- Is the college accredited? Is the program I am researching accredited?
A college or program is granted accreditation when the accrediting body for the profession has determined the college or program meets applicable standards. Even if a college is accredited, the program may not be accredited. Some employers may require that a new graduate is from an accredited school and in addition, an accredited program. Also, some health care professions require an individual to be a graduate from an accredited program in order to take the licensure or certification exam.
- What is the passing rate for the licensure or certification exam for the last three years? Some health care programs require a licensure or certification exam upon completion of the program. This information may be helpful when researching other programs and determining which program you want to attend.
- How many new graduates of the program find positions within 6 months of graduation? Does your school assist with job placement? Some schools have a career center that assists their students with finding positions upon graduation. This information may be helpful when researching other programs and determining which school you want to attend.
- What hours and times are the program offered? The program may offer classes on-campus, at satellite locations or online allowing some flexibility to attend during the day, at night or on the weekends.
- What is the college and programs' philosophy? This information may be helpful to determine if the program matches with your beliefs and values.
- How much does the program cost? What are the related costs? Tuition and related costs (i.e. parking, books, etc.) vary from program to program. Talk with an admissions representative about details regarding the full cost of the program.
- Is financial aid available? You will want to check with the school's financial aid department to find out what options may be available to you.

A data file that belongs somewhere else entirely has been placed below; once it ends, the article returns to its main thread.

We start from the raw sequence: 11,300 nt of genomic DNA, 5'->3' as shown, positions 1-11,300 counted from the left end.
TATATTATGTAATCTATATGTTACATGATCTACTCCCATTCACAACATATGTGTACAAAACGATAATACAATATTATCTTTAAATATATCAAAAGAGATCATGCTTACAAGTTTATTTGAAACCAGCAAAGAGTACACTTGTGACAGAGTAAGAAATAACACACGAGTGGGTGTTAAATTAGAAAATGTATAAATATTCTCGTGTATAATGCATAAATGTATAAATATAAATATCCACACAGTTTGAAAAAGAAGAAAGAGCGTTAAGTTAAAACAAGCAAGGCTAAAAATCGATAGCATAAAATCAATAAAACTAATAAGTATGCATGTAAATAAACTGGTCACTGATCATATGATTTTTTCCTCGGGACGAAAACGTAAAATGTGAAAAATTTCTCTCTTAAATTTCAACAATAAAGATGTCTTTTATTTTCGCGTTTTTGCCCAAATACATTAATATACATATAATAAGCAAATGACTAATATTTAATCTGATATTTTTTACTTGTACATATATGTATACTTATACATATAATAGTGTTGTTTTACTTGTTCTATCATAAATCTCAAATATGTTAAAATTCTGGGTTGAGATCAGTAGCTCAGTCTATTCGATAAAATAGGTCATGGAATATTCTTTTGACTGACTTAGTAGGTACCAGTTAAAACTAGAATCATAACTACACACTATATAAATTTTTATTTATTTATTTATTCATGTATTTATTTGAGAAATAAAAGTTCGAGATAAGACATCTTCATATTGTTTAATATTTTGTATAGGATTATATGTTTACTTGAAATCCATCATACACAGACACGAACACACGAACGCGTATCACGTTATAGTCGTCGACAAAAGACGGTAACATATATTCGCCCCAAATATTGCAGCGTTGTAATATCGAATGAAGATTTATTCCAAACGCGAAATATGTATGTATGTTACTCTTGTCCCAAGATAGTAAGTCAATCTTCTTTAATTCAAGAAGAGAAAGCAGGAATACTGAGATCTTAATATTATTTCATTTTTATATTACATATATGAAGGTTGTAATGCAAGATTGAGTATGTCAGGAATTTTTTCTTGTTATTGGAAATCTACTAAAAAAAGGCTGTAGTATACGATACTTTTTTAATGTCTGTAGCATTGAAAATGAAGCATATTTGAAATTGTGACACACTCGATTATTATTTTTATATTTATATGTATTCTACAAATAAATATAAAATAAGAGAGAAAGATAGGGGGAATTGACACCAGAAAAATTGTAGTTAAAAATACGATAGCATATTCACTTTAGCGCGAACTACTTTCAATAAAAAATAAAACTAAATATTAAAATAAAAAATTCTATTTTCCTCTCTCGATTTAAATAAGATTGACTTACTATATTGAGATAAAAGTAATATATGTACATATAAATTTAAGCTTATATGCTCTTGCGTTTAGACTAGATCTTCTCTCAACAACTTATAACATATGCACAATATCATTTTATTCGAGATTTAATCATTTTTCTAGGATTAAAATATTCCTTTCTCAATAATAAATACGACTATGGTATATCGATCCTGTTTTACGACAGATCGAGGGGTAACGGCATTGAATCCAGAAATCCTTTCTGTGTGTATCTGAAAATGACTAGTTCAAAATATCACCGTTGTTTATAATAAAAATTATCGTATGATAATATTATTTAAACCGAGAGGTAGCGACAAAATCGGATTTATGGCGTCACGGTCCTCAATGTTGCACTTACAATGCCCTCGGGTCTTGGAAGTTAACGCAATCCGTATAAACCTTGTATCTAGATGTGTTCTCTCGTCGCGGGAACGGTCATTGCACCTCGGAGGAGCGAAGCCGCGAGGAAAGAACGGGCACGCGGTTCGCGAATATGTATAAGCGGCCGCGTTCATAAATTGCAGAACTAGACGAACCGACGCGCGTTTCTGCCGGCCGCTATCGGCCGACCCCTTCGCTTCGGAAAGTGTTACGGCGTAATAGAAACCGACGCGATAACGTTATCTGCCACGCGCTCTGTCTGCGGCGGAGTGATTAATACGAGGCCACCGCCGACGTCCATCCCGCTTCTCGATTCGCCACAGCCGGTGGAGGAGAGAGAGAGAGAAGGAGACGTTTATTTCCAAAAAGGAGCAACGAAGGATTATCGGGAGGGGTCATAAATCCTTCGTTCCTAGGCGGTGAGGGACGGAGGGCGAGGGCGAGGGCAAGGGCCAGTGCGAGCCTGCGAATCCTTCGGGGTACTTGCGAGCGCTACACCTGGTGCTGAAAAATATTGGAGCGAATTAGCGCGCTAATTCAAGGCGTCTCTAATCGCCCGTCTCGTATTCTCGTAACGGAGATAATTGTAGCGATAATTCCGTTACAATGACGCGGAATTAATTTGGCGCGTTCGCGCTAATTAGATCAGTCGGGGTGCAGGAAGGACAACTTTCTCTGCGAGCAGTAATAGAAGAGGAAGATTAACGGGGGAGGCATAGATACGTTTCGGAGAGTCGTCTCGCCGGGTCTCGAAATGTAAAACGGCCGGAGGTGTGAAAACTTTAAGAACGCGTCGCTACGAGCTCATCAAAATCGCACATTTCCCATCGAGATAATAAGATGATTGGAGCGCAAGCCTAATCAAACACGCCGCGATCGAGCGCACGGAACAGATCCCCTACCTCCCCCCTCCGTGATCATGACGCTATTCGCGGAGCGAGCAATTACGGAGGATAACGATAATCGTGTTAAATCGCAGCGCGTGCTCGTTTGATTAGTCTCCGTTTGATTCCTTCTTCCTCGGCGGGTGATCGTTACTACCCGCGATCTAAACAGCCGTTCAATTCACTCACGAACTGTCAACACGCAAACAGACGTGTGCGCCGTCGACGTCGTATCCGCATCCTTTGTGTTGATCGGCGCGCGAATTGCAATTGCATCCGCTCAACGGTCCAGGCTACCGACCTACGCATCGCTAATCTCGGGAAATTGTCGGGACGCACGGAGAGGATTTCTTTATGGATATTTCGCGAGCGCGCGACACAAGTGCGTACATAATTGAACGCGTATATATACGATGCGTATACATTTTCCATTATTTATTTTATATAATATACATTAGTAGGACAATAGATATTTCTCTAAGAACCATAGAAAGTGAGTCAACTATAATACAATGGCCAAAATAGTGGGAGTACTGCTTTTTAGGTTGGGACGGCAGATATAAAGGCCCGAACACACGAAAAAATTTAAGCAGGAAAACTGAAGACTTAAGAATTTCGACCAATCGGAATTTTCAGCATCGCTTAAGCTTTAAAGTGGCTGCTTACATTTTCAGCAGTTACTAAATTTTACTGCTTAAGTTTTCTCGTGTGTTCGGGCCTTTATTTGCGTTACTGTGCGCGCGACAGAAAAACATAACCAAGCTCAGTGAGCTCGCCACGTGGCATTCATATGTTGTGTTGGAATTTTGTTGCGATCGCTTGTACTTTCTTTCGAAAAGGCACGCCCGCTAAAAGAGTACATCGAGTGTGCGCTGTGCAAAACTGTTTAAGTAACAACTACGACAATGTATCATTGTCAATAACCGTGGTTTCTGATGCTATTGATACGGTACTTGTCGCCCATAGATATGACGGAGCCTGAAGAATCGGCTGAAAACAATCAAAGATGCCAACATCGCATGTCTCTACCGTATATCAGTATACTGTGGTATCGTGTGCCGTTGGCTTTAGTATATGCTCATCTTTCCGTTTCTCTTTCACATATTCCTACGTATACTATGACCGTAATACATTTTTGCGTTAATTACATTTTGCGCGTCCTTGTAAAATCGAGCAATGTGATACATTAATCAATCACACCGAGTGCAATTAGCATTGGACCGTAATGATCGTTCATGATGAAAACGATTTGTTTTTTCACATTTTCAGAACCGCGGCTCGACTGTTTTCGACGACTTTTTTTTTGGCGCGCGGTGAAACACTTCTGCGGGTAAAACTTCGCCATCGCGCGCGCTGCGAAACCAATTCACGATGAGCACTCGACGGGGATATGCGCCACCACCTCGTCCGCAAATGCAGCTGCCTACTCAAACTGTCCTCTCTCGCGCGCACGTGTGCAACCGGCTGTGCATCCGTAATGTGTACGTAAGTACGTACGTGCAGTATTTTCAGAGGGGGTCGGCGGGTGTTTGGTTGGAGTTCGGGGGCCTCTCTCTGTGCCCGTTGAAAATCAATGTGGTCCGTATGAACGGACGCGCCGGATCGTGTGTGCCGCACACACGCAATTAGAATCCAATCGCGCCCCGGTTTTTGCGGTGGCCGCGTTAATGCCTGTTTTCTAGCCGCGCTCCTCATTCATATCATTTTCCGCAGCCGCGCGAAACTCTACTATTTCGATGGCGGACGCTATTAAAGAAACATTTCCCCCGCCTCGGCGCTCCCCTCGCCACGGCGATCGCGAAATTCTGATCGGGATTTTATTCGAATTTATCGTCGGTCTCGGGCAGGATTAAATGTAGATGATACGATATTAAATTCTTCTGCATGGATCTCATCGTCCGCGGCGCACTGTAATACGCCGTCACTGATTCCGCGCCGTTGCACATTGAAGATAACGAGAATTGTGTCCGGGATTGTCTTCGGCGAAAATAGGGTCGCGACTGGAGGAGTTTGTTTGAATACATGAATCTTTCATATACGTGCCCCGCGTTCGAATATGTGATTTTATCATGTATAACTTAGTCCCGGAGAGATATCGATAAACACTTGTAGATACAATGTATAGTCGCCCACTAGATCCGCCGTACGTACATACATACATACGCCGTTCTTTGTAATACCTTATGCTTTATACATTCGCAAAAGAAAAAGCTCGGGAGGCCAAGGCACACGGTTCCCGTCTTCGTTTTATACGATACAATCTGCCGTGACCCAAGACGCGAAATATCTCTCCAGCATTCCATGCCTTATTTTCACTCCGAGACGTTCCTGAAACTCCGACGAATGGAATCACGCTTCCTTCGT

Questions to ask a potential employer
Before starting a program, ask a potential employer these questions about job prospects in the health care field.
- Does your organization hire new graduates into this career?
- If yes, what are the job requirements?
- What type of schedules are available for this position (i.e. hours, weekends, shifts, etc.)?
- What is the minimum starting pay for this position?
Selecting a BSN/graduate nursing program
What you need to know
Choosing any nursing educational program is a big decision. A majority of health care programs involve time, energy, and financial resources. Many programs offer online, in-class or a combination of teaching modalities; and previous college courses may or may not transfer.
The following tips are designed to help you research various nursing programs that fit you and your style of learning.
Allina Health does not endorse or recommend any of the listed programs over another program. This is a list of all school programs available in Minnesota.
Tips and Questions
As you explore your options, consider the following:
- Accreditation: Are both the school and program accredited? Most schools are accredited by the Higher Learning Commission (HLC). Nursing also requires the individual program be accredited by either the CCNE or NLNAC. Graduates from non-accredited programs may not be considered for employment by Allina Health.
- Clinical experiences: Does the program require a clinical experience (preceptorship) for graduation? If you want to complete your clinical experience at an Allina Health site, the school must have a signed legal agreement on file with Allina Health. Not all schools are willing to sign our legal agreement. If the school fails to sign this agreement, you may NOT complete your clinical experience or practicum with Allina Health, even if you are an Allina Health employee. If you are an Allina Health employee, you can view a list of schools with current academic agreements in the education resources section of MyAllina.